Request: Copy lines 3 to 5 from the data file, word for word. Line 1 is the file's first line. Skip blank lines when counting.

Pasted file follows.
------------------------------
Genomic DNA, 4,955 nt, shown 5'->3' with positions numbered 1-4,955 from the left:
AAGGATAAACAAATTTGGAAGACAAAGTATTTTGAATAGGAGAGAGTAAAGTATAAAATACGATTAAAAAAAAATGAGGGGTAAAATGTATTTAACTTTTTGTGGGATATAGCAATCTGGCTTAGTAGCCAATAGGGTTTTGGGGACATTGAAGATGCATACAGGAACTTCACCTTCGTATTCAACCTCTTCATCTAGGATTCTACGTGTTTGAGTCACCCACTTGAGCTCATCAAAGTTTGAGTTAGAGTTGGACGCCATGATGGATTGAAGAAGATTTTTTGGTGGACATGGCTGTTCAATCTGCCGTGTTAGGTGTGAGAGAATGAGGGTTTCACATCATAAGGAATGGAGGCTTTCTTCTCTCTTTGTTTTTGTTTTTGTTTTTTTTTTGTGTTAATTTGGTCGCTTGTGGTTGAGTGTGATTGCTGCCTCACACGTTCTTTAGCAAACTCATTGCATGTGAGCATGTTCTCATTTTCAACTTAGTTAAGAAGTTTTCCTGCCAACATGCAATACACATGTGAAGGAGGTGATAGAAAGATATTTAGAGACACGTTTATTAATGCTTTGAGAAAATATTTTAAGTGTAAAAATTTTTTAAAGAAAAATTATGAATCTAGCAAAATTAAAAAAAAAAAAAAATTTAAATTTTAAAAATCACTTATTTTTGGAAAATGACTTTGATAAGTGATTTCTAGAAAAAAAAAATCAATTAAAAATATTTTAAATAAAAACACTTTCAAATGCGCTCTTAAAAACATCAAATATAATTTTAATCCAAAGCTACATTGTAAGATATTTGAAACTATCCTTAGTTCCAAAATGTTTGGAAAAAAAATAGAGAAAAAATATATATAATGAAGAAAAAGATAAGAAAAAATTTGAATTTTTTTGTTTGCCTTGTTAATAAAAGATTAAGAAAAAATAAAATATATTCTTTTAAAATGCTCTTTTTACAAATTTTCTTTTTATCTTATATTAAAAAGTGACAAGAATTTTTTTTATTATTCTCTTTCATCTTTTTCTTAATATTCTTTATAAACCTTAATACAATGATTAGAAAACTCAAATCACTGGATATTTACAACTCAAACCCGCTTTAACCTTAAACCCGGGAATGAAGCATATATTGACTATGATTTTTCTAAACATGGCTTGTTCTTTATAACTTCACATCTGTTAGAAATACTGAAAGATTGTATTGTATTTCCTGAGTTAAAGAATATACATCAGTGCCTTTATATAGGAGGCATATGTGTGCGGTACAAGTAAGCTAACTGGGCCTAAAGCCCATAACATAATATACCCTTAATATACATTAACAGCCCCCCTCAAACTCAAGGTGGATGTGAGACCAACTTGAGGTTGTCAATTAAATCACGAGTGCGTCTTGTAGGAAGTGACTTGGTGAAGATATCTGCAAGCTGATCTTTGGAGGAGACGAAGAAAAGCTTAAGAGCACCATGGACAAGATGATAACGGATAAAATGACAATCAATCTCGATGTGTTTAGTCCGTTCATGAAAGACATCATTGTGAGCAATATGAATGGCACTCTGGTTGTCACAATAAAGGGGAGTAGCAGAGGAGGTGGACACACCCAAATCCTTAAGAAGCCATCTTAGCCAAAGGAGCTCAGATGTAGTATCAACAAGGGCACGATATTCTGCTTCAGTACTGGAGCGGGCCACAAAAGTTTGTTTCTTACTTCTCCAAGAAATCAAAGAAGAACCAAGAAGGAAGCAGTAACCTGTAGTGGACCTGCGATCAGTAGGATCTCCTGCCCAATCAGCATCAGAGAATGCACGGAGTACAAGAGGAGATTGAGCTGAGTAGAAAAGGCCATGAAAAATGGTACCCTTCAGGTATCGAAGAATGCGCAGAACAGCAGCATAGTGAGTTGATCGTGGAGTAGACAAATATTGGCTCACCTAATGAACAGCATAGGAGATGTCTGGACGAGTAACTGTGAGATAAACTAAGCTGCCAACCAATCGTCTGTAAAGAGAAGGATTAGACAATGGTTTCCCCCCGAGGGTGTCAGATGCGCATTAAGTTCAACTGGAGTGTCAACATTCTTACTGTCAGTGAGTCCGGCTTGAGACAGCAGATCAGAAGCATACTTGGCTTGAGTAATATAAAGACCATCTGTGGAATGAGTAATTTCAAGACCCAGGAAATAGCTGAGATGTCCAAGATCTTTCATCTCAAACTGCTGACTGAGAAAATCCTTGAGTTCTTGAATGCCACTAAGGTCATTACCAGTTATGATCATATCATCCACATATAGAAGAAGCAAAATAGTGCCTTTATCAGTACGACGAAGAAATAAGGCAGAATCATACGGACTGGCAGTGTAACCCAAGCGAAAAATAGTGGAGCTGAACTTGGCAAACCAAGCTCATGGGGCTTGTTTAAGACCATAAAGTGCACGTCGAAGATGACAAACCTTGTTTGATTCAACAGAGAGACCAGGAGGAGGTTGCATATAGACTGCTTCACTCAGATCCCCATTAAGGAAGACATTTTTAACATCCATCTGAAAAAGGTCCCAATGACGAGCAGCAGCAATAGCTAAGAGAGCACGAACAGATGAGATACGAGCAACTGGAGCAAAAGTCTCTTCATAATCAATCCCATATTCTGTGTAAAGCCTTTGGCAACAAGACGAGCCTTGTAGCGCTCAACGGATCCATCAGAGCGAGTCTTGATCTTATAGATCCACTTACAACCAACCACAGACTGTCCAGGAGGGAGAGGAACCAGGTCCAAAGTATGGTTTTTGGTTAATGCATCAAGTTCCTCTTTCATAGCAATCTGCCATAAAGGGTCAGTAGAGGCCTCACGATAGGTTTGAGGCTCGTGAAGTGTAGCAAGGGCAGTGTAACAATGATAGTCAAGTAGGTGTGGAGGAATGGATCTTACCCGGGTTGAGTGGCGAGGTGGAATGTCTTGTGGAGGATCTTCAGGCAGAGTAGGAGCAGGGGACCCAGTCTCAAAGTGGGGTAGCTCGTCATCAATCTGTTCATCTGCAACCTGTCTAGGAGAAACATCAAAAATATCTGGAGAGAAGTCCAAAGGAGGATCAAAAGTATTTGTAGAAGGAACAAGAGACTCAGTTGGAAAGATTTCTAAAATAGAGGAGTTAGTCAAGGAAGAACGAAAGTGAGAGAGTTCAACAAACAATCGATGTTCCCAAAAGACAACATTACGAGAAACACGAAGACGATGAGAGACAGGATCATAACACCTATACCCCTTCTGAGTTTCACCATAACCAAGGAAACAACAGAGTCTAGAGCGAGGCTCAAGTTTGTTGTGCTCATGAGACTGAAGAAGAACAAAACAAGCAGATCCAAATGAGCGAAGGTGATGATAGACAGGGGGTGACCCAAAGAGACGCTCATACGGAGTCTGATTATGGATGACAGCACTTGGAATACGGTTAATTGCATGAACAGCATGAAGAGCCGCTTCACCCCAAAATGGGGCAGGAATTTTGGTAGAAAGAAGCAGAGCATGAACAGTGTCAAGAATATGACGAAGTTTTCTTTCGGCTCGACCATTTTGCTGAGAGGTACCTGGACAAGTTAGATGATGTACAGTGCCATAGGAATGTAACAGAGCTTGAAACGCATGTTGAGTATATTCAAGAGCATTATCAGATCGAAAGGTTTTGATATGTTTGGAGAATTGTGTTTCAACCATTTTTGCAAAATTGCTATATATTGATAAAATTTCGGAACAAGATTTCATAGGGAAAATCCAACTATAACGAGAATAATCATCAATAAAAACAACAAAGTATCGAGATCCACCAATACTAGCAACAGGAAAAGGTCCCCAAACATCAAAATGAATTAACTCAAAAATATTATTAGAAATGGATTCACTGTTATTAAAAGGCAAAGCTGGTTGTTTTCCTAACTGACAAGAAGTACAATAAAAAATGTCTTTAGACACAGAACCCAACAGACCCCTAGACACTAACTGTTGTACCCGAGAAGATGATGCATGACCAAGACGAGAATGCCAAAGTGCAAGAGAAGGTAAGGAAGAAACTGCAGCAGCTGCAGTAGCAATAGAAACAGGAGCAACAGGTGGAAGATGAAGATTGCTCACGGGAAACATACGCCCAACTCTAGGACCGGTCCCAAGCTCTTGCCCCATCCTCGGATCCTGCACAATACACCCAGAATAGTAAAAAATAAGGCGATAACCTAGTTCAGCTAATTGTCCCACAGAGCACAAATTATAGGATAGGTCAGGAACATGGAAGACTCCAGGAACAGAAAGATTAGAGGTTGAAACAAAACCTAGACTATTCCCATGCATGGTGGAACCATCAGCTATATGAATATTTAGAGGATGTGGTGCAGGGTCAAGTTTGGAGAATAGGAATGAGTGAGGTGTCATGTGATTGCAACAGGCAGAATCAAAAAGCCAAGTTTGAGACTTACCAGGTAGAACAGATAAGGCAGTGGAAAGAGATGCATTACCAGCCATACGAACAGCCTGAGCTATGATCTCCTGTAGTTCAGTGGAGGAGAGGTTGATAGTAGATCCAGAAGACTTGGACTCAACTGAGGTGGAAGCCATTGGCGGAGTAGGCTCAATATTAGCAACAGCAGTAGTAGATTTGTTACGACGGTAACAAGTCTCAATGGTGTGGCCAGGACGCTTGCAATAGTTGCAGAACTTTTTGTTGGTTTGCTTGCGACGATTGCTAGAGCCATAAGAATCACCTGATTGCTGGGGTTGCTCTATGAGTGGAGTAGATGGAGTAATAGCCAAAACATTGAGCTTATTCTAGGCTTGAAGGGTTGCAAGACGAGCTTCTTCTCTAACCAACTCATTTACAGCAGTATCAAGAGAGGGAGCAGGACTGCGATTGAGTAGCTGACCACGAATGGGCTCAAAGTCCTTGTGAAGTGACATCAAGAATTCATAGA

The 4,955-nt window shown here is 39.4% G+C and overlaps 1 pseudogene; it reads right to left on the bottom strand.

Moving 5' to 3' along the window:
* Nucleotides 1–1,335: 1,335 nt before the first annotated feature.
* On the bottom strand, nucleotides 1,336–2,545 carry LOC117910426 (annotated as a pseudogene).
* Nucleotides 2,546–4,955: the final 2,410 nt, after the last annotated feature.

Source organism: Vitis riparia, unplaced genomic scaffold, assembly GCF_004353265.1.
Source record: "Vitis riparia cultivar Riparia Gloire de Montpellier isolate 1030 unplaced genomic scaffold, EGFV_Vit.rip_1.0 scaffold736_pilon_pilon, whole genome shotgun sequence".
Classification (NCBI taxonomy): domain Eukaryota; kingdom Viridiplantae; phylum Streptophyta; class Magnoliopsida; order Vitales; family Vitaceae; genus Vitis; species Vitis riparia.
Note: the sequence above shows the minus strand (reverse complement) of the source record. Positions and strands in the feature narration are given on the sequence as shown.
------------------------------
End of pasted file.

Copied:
The 4,955-nt window shown here is 39.4% G+C and overlaps 1 pseudogene; it reads right to left on the bottom strand.

Moving 5' to 3' along the window:
* Nucleotides 1–1,335: 1,335 nt before the first annotated feature.